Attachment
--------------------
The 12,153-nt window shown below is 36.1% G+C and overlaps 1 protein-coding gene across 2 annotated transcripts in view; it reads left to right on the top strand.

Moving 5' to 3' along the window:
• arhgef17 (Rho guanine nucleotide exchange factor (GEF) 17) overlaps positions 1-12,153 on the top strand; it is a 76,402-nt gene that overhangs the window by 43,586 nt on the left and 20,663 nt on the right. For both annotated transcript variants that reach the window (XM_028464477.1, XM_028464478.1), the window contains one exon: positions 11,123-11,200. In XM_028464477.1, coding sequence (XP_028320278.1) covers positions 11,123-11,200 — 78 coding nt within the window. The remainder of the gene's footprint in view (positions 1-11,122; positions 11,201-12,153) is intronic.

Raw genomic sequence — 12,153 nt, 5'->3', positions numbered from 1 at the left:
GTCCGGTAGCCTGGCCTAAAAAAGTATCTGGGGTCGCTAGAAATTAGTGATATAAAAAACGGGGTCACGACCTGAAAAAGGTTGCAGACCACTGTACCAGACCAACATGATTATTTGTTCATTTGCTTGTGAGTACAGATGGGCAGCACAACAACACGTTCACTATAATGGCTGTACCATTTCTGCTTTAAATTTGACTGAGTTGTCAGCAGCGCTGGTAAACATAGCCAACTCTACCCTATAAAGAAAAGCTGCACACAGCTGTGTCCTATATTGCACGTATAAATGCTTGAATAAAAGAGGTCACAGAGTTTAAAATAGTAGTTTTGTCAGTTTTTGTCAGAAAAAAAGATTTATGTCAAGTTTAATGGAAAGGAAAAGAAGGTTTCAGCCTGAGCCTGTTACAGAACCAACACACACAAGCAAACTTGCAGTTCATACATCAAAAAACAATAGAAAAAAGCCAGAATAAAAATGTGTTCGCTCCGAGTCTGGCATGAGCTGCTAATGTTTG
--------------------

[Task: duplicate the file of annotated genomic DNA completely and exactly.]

The 12,153-nt window shown below is 36.1% G+C and overlaps 1 protein-coding gene across 2 annotated transcripts in view; it reads left to right on the top strand.

Moving 5' to 3' along the window:
• arhgef17 (Rho guanine nucleotide exchange factor (GEF) 17) overlaps positions 1-12,153 on the top strand; it is a 76,402-nt gene that overhangs the window by 43,586 nt on the left and 20,663 nt on the right. For both annotated transcript variants that reach the window (XM_028464477.1, XM_028464478.1), the window contains one exon: positions 11,123-11,200. In XM_028464477.1, coding sequence (XP_028320278.1) covers positions 11,123-11,200 — 78 coding nt within the window. The remainder of the gene's footprint in view (positions 1-11,122; positions 11,201-12,153) is intronic.

Raw genomic sequence — 12,153 nt, 5'->3', positions numbered from 1 at the left:
GTCCGGTAGCCTGGCCTAAAAAAGTATCTGGGGTCGCTAGAAATTAGTGATATAAAAAACGGGGTCACGACCTGAAAAAGGTTGCAGACCACTGTACCAGACCAACATGATTATTTGTTCATTTGCTTGTGAGTACAGATGGGCAGCACAACAACACGTTCACTATAATGGCTGTACCATTTCTGCTTTAAATTTGACTGAGTTGTCAGCAGCGCTGGTAAACATAGCCAACTCTACCCTATAAAGAAAAGCTGCACACAGCTGTGTCCTATATTGCACGTATAAATGCTTGAATAAAAGAGGTCACAGAGTTTAAAATAGTAGTTTTGTCAGTTTTTGTCAGAAAAAAAGATTTATGTCAAGTTTAATGGAAAGGAAAAGAAGGTTTCAGCCTGAGCCTGTTACAGAACCAACACACACAAGCAAACTTGCAGTTCATACATCAAAAAACAATAGAAAAAAGCCAGAATAAAAATGTGTTCGCTCCGAGTCTGGCATGAGCTGCTAATGTTTG